California Attorney General Kamala Harris speaks at a meet and greet in Los Angeles in January. Ringo H.W. Chiu / AP

In California, Democrats Kamala Harris and Loretta Sanchez are seeking to replace retiring U.S. Senator Barbara Boxer, raising the possibility of a runoff in November and testing the influence of minority voters along the way. Last year, Boxer announced she wasn’t going to run for reelection, opening up the Senate seat she’s occupied since 1992 and setting off a hotly contested race to take it. Harris, the state’s attorney general, and Sanchez, who’s served in the U.S. House of Representatives for 10 terms, are leading a pack of Republicans also vying for the seat. Even though Harris and Sanchez are in the same party, both could continue to the November election. Since 2012, California’s primary system has allowed the top two vote-getters to compete in the general, regardless of party affiliation.

Tuesday’s primary will likely pave the way for a contest between two female, minority candidates in the fall. Sanchez and Harris are both the children of immigrants and have touted their roots on the campaign trail. Either woman would make history if she were elected in November: Harris as the first black woman to win a Senate seat since Carol Moseley Braun, and Sanchez as the first Latina elected to the chamber. Tuesday’s race also provides a glimpse of a changing electorate as one of the largest Latino populations in the country heads to the polls.

Harris holds the lead going into California’s primary on Tuesday. In 2011, she became the first woman, African American, and Asian American to be elected attorney general in the state. Since announcing her candidacy to fill Boxer’s seat, Harris has raked in the support of party leaders. In late May, for example, California Governor Jerry Brown endorsed her. “She’s strong. She’s intelligent. She knows what she’s doing,” he said at the state Democratic Party headquarters. Brown’s endorsement was significant—he only weighs in on a select few contests and has a strong approval rating. Harris’s poll numbers also look favorable—28 percent of the state’s registered voters support her, according to a May survey.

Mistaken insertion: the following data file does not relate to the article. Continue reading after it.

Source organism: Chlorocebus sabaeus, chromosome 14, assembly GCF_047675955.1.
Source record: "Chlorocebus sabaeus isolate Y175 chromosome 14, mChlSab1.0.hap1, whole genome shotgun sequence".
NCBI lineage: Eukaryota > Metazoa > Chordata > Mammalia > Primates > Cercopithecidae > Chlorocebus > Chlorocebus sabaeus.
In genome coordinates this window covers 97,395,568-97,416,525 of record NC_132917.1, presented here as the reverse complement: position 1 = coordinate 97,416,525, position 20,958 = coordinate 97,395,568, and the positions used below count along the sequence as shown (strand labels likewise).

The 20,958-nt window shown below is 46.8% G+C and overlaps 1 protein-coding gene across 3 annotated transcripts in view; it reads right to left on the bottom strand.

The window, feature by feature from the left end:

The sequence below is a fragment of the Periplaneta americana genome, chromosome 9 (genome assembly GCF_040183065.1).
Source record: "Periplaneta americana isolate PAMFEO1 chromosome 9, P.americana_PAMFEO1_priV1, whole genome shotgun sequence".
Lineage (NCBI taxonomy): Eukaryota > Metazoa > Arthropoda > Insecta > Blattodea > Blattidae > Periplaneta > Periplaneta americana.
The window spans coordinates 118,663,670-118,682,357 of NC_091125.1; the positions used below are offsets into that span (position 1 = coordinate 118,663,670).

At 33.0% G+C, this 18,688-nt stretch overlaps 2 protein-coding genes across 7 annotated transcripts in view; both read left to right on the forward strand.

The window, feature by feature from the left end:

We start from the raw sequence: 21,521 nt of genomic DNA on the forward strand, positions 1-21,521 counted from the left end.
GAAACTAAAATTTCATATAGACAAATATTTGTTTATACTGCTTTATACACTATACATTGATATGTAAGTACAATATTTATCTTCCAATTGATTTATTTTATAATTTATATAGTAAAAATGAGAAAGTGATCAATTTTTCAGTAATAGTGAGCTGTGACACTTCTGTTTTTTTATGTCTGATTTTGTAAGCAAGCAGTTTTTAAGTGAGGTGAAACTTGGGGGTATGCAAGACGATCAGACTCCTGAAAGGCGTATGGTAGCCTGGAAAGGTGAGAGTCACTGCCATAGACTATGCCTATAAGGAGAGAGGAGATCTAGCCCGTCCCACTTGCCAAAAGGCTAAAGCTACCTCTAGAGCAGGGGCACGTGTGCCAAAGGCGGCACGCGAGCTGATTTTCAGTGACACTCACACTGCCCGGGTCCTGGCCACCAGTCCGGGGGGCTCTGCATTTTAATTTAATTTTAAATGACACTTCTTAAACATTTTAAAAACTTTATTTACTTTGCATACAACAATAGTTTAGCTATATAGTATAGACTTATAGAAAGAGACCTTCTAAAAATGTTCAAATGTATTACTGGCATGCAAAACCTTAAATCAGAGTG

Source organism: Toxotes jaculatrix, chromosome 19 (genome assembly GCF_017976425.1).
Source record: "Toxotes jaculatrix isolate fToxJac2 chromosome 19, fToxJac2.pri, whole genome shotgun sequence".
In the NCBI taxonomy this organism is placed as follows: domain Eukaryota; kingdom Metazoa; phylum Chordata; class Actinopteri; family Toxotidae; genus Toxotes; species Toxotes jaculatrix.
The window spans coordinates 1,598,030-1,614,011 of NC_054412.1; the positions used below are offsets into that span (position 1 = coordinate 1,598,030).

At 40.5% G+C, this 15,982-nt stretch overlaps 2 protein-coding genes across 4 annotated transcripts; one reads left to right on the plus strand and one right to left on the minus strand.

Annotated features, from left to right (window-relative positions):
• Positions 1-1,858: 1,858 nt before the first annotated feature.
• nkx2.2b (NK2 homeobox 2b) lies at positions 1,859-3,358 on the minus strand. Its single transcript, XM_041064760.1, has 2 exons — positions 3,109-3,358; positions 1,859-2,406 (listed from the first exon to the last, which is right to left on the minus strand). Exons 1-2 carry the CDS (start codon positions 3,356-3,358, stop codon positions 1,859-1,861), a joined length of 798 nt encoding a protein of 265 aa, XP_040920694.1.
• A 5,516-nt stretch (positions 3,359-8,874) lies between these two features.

Sanchez trails Harris by eight points in the same poll. During her campaign, Sanchez has received the backing of more than a dozen of her fellow House members. She is also getting attention from an unlikely source: Republicans. They’re backing the congresswoman for her moderate views, according to a Bloomberg report. “In the House, Sanchez has joined Republicans on some issues, including shielding gun manufactures from liability and curbing regulations on for-profit colleges. In a closely divided Senate, having a Democrat willing to side with Republicans could help the GOP,” the article notes.

Latino voters might buoy Sanchez’s campaign. California has the largest share of eligible Latino voters in the country—6.9 million, according to the Pew Research Center—and has seen a surge in Latino voter registration. Those voters will likely play an outsized role in the race, and many are expected to show up to the polls: Sixty-eight percent of the state’s Latino registered voters said the chances that they’ll vote in the primary election were “almost certain,” according to a USC / Los Angeles Time survey. Among these voters, Sanchez has an advantage, with 43 percent backing her in the survey compared to Harris’s 16 percent. Harris has received more support among black voters, though, with 52 percent compared to Sanchez’s 19 percent.   

Few Republicans in this race have been able to gain traction. Why? Some point to lack of consensus in the party. California is also a blue state, making it friendlier territory for Democrats than Republicans.

Above all, the way California shakes out will be telling about the possible influence of minority voters in the general election. 

We want to hear what you think about this article. Submit a letter to the editor or write to letters@theatlantic.com.